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Technologies that accelerate and improve Clinical Trials

Digital Health Ecosystem

New technologies are enhancing the efficiency and scope of clinical trials through:

  • Big data and predictive analytics which enable quick identification of promising study subjects and sites
  • Artificial intelligence (AI) processing large amounts of data to help guide patient management and protocol design
  • Electronic health records increasing data collection reach and efficiency, and help better integrate trials into clinical practice
  • Patient-focused technologies, such as mobile sensors and smartphone apps

How patients and developers benefit in a digital health ecosystem

Disruptive Innovation – The Impact

Disruptive Innovation – The Impact

Disruptive innovation is evolving and presenting real solutions but in order to adapt to the emergence of this innovation, companies will need to be more agile and open to learning and dealing with the impact. The barriers of disruptive innovation are forcing pharmaceutical companies and their partners to reshape how they look at everything they do across the entire spectrum of drug development.

New Report: Read the views of three Senior Pharma Executives on how their organisations are approaching innovation.

Artificial Intelligence (AI)

Artificial Intelligence (AI)

In our industry survey and whitepaper, 'Improving Pharma R&D Efficiency' when asked what technologies would have the most impact improving clinical trial efficiency, the top answer from survey respondents was leveraging big data and AI at 36 percent.

Indeed Big Data and AI technologies are complimentary as AI can help to synthesize and analyse ever-expanding data. AI-enabled measures include data integration, data management and interpretation.

They make possible innovations that are fundamental for transforming clinical trials, such as seamlessly combining phase I and II of clinical trials, developing novel patient-centered endpoints, and collecting and analysing real-world data.

Blog: The power of AI to transform clinical trials

Blog: Leveraging Voice-Assistant Technology in Clinical Trials

Digital Health Ecosystem

Real World Data

Late phase research is undergoing rapid transformation due to the impact of healthcare digitalisation and access to ​Real World Data

With the right technology infrastructure and support, sponsors can more completely leverage RWE across the enterprise for maximum value. 

Read our white paper, “On a Technology-Enabled Collision Course: Clinical Research Meets Clinical Practice through Real World Evidence” and learn how to:

Meeting Evidentiary Needs with EHRs

RWD-powered, post-marketing studies require fewer resources and EHRs are an efficient data source to support observational studies. Real World Data from Electronic Health Records can enhance your late phase research studies while decreasing study costs.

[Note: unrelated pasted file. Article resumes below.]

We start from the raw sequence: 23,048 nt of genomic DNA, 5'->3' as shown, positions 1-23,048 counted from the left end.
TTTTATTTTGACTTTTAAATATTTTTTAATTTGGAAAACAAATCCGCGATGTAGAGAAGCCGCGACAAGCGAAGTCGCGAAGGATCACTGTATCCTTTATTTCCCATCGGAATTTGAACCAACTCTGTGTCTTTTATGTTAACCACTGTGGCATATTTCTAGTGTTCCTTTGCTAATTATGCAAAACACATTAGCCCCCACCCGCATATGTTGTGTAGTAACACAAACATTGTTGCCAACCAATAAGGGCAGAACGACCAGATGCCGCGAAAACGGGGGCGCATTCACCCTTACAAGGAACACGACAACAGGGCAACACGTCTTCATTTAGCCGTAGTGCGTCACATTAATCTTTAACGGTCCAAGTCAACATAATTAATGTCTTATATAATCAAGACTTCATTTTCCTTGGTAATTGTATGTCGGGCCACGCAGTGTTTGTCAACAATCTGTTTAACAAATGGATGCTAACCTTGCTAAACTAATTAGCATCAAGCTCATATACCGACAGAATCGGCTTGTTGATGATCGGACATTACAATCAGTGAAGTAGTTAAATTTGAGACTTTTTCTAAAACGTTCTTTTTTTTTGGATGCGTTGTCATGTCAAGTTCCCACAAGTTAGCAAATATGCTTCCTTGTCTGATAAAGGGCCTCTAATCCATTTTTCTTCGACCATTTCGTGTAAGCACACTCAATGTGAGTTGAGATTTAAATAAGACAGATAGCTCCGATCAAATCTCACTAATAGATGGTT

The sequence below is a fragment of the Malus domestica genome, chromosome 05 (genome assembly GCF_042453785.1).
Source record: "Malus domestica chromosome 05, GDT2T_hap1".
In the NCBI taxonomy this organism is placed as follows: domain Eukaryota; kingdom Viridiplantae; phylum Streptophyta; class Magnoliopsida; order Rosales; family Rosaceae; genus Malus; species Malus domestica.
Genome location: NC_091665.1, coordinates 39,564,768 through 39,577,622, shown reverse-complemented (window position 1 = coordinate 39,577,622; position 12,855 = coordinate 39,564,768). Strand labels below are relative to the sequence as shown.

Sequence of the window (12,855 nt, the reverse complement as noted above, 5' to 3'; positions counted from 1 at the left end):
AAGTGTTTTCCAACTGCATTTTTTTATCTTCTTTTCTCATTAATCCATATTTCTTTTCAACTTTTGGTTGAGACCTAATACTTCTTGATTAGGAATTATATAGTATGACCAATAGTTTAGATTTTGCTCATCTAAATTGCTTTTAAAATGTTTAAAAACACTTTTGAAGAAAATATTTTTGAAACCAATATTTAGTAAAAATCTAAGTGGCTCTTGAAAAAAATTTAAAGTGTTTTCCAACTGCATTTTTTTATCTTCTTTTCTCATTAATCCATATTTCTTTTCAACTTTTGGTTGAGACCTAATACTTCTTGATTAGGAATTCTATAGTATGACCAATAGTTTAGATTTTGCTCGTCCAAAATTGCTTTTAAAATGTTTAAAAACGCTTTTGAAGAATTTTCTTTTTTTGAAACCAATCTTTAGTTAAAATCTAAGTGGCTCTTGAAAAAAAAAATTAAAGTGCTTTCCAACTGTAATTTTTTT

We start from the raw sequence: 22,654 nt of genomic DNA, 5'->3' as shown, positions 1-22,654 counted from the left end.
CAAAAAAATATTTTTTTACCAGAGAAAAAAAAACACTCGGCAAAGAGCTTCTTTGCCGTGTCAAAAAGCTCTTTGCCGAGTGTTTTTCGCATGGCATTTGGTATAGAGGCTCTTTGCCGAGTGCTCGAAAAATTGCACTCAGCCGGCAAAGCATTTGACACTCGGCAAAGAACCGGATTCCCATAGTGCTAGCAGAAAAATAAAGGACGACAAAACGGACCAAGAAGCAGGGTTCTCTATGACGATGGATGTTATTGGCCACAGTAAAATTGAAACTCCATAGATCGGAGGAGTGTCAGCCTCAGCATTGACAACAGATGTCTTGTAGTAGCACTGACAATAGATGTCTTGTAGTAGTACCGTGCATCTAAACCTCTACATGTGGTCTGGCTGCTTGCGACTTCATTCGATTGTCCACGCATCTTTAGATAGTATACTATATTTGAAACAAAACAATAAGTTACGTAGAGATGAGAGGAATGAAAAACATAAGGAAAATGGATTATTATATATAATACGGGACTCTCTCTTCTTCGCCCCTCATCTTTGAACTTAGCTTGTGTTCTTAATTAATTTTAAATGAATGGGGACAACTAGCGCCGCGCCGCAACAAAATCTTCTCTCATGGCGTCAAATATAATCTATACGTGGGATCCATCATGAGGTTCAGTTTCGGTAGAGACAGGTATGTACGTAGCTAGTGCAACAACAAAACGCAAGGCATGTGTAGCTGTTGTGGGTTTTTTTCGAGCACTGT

Read our whitepaper: Meeting Evidentiary Needs with Electronic Health Records white paper

RWD and Alzheimer's

RWD such as sleep quality and quantity have clinical relevance in Alzheimer's disease. Review the use of wearables in Alzheimer’s disease to provide objective measures of sleep and activity patterns that are not subject to patient recall bias.

Cybersecurity in Medical Devices

Cybersecurity in Medical Devices

Cybersecurity vulnerabilities can emerge in any medical device that is or can be connected to another electronic device and/or network, resulting in potential harm to patients or financial loss for providers, posing major challenges for medical device manufacturers.

Checklist: View the cybersecurity checklist to see how well you're prepared.

Blog: Five Cybersecurity Threats for Medical Device Manufacturers

mHealth & Wearables in clinical trials

mHealth & Wearables

Wearable devices and sensors offer great potential in the collection of richer data and insights to enhance our understanding of the effects of treatment. However, implementing wearables and sensors brings new challenges to clinical trial conduct, data management and interpretation.

BYOD promises greater patient-centricity by enabling patients to conduct assessments using the convenience and familiarity of their own hardware devices. 

Harnessing Blockchain Technology and Digital Disruption

Blockchain technology allows for complete transparency of data, which has immense potential within clinical trials. Blockchain ledgers allow for user confidentiality, so patient privacy can be protected during exchange of data between parties - patient data is the most notable item of transactional nature between networks such as healthcare institutions, patients, and regulators.

Disruptive Innovation – The Impact

ICON Explores Quantum Computing

Improving Trial Designs for Heterogeneous Populations

Accurately projecting outcomes for diverse patient populations – from the wealth of genomic, phenotypic and outcomes data available through genome sequencing and electronic health records – holds the potential to transform the effectiveness and efficiency of drug and medical device development.

Quantum computing may enable statisticians to quickly explore, understand and interpret these enormous multivariate and often poorly structured data.

ICON is actively exploring this new field of quantum computing, and in spring 2017 co-sponsored a quantum computing workshop.

What’s happening in ICON